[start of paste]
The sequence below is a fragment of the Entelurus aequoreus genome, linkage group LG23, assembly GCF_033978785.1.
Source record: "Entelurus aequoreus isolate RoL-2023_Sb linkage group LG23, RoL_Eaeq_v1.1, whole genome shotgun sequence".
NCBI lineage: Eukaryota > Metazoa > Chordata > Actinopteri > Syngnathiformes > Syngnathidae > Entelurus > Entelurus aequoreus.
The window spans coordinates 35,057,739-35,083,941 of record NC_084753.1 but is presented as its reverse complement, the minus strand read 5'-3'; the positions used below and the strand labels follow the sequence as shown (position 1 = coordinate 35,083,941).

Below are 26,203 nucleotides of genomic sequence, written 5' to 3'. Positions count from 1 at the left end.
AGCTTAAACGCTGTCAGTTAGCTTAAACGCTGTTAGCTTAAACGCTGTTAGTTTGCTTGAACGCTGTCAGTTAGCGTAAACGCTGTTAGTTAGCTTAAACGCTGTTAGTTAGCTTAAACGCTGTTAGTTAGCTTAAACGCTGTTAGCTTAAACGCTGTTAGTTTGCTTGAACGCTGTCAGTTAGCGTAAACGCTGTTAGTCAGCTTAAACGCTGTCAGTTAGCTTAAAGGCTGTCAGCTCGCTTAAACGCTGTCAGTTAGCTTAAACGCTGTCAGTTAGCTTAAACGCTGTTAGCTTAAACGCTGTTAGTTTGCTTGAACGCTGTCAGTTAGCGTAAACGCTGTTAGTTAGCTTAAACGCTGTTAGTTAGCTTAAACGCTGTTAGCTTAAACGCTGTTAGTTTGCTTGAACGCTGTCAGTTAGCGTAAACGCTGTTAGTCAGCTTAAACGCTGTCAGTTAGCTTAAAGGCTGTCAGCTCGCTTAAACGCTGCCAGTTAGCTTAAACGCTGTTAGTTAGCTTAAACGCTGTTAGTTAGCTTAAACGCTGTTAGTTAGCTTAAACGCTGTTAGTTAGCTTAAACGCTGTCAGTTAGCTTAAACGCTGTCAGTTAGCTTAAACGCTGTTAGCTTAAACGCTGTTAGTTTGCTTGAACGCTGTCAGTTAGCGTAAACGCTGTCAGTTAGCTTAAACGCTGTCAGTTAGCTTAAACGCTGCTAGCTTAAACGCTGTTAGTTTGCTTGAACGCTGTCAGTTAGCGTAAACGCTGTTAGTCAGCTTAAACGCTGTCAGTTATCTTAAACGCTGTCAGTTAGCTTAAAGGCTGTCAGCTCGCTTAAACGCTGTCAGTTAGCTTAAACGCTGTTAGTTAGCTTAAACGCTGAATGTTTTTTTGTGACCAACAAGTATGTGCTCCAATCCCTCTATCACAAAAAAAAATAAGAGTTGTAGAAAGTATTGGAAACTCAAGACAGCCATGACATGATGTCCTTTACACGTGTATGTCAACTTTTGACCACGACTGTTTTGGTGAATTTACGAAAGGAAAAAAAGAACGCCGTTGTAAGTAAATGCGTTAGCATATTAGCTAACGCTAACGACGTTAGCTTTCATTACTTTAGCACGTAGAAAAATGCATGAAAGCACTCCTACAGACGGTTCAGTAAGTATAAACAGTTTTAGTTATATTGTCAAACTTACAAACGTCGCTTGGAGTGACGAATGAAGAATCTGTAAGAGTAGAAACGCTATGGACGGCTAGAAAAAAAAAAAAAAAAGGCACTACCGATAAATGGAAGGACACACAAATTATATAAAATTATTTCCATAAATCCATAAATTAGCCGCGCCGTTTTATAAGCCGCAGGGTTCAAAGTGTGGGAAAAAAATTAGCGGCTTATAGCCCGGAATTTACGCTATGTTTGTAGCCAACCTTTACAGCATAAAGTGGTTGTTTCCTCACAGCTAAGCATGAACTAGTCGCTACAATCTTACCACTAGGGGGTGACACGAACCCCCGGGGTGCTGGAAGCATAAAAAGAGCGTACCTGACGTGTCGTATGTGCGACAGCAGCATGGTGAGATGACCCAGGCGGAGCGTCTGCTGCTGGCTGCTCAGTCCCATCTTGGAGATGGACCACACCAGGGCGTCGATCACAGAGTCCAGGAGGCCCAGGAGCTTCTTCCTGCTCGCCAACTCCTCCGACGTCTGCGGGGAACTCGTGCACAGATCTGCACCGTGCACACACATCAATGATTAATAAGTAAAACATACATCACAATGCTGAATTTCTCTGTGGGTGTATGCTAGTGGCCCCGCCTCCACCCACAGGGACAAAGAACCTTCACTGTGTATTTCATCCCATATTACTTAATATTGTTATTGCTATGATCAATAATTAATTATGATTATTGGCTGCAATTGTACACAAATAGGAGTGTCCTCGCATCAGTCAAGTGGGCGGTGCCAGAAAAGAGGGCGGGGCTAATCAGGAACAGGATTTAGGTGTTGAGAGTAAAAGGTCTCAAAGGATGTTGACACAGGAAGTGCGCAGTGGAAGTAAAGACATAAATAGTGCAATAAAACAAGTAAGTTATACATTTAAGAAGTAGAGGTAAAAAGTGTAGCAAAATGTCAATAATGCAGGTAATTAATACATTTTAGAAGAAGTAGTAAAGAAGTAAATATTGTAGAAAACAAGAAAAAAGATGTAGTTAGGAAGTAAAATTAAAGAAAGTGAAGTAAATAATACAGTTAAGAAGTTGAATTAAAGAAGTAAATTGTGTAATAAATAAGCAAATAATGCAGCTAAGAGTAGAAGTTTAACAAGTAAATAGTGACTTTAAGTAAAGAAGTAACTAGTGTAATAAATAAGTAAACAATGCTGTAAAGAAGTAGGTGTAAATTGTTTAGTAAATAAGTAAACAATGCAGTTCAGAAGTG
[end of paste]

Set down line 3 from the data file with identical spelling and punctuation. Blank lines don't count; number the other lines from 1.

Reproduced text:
NCBI lineage: Eukaryota > Metazoa > Chordata > Actinopteri > Syngnathiformes > Syngnathidae > Entelurus > Entelurus aequoreus.